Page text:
Friday, May 11, 2012

Musings on John Chapter Two: IX

“And He told those who sold the pigeons, “Take these things away; do not make My Father’s house a house of trade.”

In my previous post I asked: Do you think they [the money changers and sellers of sacrificial animals] thought they were doing anything wrong? Do you think they understood why Jesus was driving them out of the temple?

I don’t know how long these practices had been going on, but I suspect they weren’t new, I suspect they represented life in the temple as usual for that period of history. The practices represented a service to worshippers; surely there could be nothing wrong with providing a needed service, even if it resulted in a profit?

How many ways of thinking about money have infiltrated the Kingdom that are opposed to the Spirit of Christ? How often do we engage in ministry and worship as a business? I’m not sure that these questions can be easily answered anymore than a fish in an ocean, which has never lived anywhere else, has a perspective on any other living environment. If something is all we know then that is all we know. Maybe the sellers of animals and the money exchangers had a twinge of conscience now and then, maybe some had more of a twinge than others, maybe some never questioned the propriety of doing business in a House of Prayer – we don’t know. Whether they did or didn’t wrestle with their practices Jesus was unambiguous, “Don’t make My Father’s house a house of business.”

It is easy for some of us to look at ostentatious “ministries” whose leaders lead opulent lifestyles and see heretical thinking and living; we wonder how anymore can keep sending “those people” money. But do we examine ourselves, our educational institutions, our churches, and our para-church ministries with respect to money? Even if we want to examine ourselves do we have the capacity to do so or is our way of monetary life so ingrained that we can’t see the ocean we live in? Do we experience tension with respect to money and ministry? Do we have a healthy fear that money can be a monster that once unleashed will devour all in its path?

Having served in churches, in para-church ministries, and in a seminary, I have wrestled with the issue of money and ministry. Perhaps my biggest question is why I haven’t see self-examination regarding money as a way of collective ministerial life. Why haven’t I seen the potential conflict of interest between ministerial decision making and money put out on the table to be discussed and prayed about? I write this as one who does not have the answers to the tension but rather as one who would have appreciated it if the tension (at least for me) and conflict of interest had been acknowledged, discussed, and prayed about.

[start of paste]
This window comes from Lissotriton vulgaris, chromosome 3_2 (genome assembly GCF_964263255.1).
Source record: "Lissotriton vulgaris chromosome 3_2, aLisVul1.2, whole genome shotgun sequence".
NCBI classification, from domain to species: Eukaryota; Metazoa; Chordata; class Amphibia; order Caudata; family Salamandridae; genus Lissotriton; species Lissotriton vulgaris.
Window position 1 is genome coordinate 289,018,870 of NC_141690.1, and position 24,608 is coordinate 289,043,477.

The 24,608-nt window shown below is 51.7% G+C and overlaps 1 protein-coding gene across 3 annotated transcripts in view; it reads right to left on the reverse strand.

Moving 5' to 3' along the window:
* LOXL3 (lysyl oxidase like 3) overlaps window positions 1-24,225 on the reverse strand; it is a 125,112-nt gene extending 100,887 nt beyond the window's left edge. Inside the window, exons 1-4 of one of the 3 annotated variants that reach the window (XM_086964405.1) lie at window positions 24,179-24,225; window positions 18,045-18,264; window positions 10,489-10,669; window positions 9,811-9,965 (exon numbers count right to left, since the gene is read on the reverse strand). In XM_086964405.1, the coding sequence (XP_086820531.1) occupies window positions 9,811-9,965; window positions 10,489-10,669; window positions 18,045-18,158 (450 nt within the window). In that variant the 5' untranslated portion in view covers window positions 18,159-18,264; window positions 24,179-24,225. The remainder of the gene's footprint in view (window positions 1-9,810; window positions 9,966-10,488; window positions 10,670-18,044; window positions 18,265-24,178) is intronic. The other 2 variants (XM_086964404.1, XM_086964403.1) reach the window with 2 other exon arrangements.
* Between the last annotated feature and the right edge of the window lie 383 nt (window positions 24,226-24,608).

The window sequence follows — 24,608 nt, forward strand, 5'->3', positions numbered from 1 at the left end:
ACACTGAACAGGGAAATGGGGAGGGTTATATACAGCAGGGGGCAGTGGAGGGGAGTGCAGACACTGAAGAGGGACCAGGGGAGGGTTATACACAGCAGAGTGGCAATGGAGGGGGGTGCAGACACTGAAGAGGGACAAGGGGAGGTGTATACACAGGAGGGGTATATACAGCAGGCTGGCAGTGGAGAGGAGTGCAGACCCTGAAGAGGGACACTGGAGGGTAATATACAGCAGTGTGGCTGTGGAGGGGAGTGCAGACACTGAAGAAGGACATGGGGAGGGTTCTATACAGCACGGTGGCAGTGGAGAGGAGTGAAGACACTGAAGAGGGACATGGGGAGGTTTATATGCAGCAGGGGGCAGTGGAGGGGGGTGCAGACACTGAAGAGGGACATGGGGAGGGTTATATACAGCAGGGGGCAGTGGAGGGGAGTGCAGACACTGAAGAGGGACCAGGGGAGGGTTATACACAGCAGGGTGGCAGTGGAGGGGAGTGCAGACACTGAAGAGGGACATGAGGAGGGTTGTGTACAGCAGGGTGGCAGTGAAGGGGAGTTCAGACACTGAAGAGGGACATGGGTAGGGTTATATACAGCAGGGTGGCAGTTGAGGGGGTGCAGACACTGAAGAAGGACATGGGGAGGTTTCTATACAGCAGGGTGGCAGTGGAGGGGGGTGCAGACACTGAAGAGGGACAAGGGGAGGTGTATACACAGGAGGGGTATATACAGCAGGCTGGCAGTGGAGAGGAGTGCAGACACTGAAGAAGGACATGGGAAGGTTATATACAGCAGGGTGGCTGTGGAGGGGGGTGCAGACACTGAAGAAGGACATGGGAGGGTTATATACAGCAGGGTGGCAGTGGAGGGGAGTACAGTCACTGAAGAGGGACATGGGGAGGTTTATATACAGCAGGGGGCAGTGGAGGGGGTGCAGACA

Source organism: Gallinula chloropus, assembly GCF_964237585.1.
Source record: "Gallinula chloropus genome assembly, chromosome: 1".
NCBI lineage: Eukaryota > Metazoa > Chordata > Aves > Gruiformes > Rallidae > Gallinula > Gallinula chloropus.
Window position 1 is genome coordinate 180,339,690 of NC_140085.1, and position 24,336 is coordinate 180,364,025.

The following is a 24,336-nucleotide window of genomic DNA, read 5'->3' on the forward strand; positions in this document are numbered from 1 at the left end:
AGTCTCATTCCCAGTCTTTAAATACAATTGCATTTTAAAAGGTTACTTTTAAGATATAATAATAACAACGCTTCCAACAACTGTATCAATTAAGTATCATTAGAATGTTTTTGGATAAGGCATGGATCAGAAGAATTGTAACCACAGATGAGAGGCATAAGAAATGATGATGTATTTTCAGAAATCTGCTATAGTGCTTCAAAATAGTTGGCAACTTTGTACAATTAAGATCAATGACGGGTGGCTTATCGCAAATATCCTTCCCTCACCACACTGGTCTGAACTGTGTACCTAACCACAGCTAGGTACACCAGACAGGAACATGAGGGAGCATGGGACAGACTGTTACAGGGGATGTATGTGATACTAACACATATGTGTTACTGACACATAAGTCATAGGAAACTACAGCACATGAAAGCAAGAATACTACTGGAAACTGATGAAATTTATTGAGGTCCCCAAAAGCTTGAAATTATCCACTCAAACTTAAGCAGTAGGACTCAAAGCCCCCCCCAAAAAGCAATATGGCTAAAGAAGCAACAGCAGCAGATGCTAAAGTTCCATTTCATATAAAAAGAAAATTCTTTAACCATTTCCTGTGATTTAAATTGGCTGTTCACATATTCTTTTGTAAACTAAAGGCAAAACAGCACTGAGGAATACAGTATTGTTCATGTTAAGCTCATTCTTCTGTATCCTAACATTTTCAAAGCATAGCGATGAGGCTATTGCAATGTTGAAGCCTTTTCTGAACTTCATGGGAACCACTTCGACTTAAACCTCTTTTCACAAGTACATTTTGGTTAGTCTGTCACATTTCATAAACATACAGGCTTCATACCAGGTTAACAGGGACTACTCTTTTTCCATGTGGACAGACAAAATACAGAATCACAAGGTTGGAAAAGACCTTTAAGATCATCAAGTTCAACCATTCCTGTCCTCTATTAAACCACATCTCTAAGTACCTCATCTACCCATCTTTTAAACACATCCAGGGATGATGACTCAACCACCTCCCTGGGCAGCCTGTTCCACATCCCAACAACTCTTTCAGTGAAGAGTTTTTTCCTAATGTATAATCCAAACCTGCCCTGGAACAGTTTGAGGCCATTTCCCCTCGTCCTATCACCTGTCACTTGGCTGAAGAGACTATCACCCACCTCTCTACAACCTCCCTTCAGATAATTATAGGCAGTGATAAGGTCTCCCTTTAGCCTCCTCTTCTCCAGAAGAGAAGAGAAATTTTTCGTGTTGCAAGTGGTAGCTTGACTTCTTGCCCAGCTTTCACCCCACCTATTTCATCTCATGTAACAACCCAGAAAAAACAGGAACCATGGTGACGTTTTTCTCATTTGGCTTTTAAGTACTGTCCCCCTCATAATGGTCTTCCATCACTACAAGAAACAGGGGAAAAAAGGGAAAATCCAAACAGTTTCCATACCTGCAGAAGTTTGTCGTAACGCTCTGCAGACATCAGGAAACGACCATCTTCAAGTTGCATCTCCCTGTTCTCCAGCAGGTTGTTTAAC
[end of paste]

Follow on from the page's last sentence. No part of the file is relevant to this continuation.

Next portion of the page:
I have been in more than one leadership meeting in which a new educational or outreach program has been considered and which the questions have been: Will this pay for itself? How much will it make? It is as if we were a business considering launching a new product and were considering the financial viability and profitability of the venture. There was no acknowledgement of a potential conflict of interest between doing what God wanted us to do and trusting Him to support our obedience to His direction, and us doing ministry that we could sustain through marketing and which would also, by the way, provide a living.

These issues are not easily resolved, and at one level I don’t know that resolution is possible. I think they are a tension that one hopefully lives with throughout life – resolution is not important to me on this issue, acknowledgment and prayerful wrestling are important.

Jesus, by His actions in cleaning out the temple at the beginning and end of His ministry, made a statement regarding the relationship of money and worship – it is a statement that we should not ignore.

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